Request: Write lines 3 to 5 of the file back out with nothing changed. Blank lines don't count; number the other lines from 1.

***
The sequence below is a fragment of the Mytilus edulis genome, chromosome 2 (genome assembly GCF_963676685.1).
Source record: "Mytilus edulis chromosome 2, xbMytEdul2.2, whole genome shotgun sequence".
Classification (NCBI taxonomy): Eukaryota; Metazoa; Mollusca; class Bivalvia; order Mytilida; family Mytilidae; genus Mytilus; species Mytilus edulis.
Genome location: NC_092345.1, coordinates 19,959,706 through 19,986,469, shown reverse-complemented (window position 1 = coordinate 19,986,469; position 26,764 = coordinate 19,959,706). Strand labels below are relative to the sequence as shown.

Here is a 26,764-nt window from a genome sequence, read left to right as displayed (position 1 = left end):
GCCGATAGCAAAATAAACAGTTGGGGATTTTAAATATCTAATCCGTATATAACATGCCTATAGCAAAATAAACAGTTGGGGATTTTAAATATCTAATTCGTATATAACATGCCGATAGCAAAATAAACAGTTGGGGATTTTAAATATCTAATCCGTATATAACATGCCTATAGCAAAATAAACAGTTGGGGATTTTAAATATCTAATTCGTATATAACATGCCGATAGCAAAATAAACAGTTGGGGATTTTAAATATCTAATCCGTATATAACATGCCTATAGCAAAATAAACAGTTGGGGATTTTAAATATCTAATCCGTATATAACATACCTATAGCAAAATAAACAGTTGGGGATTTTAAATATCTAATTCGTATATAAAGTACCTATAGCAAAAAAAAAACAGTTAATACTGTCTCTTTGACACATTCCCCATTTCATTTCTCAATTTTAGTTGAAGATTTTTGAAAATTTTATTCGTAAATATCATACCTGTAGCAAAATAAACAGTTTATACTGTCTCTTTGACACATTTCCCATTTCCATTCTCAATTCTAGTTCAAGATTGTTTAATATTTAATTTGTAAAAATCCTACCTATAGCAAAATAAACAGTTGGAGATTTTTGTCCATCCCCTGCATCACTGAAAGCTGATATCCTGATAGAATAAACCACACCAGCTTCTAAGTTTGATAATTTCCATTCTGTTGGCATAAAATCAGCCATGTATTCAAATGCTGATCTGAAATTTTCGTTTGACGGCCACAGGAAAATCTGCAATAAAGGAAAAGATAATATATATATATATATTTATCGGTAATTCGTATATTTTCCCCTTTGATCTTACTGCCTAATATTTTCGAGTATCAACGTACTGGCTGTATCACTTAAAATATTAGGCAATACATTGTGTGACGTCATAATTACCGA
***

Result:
Classification (NCBI taxonomy): Eukaryota; Metazoa; Mollusca; class Bivalvia; order Mytilida; family Mytilidae; genus Mytilus; species Mytilus edulis.
Genome location: NC_092345.1, coordinates 19,959,706 through 19,986,469, shown reverse-complemented (window position 1 = coordinate 19,986,469; position 26,764 = coordinate 19,959,706). Strand labels below are relative to the sequence as shown.

Here is a 26,764-nt window from a genome sequence, read left to right as displayed (position 1 = left end):